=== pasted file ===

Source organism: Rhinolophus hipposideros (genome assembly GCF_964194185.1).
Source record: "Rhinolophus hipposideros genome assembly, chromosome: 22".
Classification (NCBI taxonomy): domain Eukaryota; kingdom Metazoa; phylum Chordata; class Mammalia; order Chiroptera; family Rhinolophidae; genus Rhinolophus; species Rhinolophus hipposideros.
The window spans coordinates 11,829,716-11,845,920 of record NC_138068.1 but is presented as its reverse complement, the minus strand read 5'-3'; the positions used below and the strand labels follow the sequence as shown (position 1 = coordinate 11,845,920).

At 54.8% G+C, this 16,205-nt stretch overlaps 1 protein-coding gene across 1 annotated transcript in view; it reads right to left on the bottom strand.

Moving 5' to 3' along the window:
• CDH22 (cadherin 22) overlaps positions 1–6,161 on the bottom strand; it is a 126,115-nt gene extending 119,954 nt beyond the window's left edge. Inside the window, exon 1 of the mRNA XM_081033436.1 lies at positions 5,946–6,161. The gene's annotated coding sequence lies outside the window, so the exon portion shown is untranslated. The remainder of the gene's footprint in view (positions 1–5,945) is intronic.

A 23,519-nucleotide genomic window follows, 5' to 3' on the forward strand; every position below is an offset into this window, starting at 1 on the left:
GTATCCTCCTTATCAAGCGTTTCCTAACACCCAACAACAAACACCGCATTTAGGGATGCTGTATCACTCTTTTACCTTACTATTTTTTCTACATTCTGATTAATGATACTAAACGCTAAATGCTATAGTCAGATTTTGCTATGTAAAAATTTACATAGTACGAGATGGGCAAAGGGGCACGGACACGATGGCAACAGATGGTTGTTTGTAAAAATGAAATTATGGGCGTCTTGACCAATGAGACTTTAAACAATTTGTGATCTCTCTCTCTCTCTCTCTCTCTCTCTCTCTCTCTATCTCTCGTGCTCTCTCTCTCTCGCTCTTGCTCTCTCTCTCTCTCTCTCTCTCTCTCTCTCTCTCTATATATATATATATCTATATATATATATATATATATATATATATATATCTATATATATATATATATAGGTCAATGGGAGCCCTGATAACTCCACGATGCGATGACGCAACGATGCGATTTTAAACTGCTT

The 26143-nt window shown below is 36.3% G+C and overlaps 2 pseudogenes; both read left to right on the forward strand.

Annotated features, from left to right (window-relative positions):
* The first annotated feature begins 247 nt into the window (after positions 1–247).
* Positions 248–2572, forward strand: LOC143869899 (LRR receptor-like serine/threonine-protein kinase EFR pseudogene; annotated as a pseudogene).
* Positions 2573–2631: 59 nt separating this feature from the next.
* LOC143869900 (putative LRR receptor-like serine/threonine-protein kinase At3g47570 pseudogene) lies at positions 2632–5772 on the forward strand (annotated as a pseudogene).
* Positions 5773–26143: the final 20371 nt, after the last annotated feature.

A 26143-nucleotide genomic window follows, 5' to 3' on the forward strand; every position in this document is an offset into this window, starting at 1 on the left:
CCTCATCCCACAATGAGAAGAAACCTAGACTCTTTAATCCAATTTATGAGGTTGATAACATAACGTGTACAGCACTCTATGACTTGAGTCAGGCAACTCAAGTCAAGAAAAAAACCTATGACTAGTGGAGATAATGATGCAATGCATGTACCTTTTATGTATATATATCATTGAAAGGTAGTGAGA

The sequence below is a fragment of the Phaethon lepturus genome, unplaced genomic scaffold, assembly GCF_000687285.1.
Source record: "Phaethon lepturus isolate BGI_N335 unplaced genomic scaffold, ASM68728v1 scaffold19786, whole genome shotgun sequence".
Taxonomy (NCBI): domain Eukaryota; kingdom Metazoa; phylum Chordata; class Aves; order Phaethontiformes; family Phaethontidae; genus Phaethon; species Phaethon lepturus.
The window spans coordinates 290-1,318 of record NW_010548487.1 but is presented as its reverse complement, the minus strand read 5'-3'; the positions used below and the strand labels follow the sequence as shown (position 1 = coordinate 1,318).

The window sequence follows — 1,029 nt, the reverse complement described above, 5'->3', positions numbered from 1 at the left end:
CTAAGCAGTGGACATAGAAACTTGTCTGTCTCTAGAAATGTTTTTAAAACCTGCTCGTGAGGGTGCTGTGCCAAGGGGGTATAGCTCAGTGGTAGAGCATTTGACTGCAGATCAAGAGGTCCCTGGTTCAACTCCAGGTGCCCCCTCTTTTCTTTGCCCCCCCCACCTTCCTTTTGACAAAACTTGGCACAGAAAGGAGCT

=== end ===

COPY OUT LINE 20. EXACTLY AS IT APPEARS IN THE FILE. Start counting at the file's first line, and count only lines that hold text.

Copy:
Source record: "Phaethon lepturus isolate BGI_N335 unplaced genomic scaffold, ASM68728v1 scaffold19786, whole genome shotgun sequence".